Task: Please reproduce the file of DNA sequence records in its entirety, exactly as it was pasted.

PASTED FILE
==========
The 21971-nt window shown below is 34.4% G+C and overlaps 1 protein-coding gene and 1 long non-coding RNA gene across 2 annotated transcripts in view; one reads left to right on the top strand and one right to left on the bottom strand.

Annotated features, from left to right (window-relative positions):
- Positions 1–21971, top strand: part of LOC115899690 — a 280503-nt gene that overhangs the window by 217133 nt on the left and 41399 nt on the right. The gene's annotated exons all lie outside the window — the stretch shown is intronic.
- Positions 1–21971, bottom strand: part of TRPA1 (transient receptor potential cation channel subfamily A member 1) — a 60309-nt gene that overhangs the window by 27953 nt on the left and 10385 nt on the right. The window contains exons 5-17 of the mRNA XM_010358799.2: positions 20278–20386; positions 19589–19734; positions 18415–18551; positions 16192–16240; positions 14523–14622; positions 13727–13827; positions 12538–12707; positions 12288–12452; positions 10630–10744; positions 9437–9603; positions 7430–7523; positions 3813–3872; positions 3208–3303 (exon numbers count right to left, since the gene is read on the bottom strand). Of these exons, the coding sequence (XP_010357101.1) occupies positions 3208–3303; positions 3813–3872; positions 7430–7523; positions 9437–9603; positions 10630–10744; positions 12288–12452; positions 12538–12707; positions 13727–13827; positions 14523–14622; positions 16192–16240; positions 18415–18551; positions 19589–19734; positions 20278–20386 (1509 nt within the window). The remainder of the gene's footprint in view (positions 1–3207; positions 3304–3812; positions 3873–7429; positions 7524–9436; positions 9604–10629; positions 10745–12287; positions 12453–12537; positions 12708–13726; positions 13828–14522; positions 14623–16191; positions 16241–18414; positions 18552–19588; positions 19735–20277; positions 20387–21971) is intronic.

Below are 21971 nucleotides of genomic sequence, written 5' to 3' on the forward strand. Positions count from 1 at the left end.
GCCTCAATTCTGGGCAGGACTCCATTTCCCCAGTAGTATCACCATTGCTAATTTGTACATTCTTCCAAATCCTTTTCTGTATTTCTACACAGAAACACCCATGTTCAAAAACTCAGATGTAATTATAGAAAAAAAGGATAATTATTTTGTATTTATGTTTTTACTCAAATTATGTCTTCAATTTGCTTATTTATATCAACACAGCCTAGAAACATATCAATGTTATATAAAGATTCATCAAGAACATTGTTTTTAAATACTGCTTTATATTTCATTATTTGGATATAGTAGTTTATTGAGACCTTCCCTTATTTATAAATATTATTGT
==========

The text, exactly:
The 21971-nt window shown below is 34.4% G+C and overlaps 1 protein-coding gene and 1 long non-coding RNA gene across 2 annotated transcripts in view; one reads left to right on the top strand and one right to left on the bottom strand.

Annotated features, from left to right (window-relative positions):
- Positions 1–21971, top strand: part of LOC115899690 — a 280503-nt gene that overhangs the window by 217133 nt on the left and 41399 nt on the right. The gene's annotated exons all lie outside the window — the stretch shown is intronic.
- Positions 1–21971, bottom strand: part of TRPA1 (transient receptor potential cation channel subfamily A member 1) — a 60309-nt gene that overhangs the window by 27953 nt on the left and 10385 nt on the right. The window contains exons 5-17 of the mRNA XM_010358799.2: positions 20278–20386; positions 19589–19734; positions 18415–18551; positions 16192–16240; positions 14523–14622; positions 13727–13827; positions 12538–12707; positions 12288–12452; positions 10630–10744; positions 9437–9603; positions 7430–7523; positions 3813–3872; positions 3208–3303 (exon numbers count right to left, since the gene is read on the bottom strand). Of these exons, the coding sequence (XP_010357101.1) occupies positions 3208–3303; positions 3813–3872; positions 7430–7523; positions 9437–9603; positions 10630–10744; positions 12288–12452; positions 12538–12707; positions 13727–13827; positions 14523–14622; positions 16192–16240; positions 18415–18551; positions 19589–19734; positions 20278–20386 (1509 nt within the window). The remainder of the gene's footprint in view (positions 1–3207; positions 3304–3812; positions 3873–7429; positions 7524–9436; positions 9604–10629; positions 10745–12287; positions 12453–12537; positions 12708–13726; positions 13828–14522; positions 14623–16191; positions 16241–18414; positions 18552–19588; positions 19735–20277; positions 20387–21971) is intronic.

Below are 21971 nucleotides of genomic sequence, written 5' to 3' on the forward strand. Positions count from 1 at the left end.
GCCTCAATTCTGGGCAGGACTCCATTTCCCCAGTAGTATCACCATTGCTAATTTGTACATTCTTCCAAATCCTTTTCTGTATTTCTACACAGAAACACCCATGTTCAAAAACTCAGATGTAATTATAGAAAAAAAGGATAATTATTTTGTATTTATGTTTTTACTCAAATTATGTCTTCAATTTGCTTATTTATATCAACACAGCCTAGAAACATATCAATGTTATATAAAGATTCATCAAGAACATTGTTTTTAAATACTGCTTTATATTTCATTATTTGGATATAGTAGTTTATTGAGACCTTCCCTTATTTATAAATATTATTGT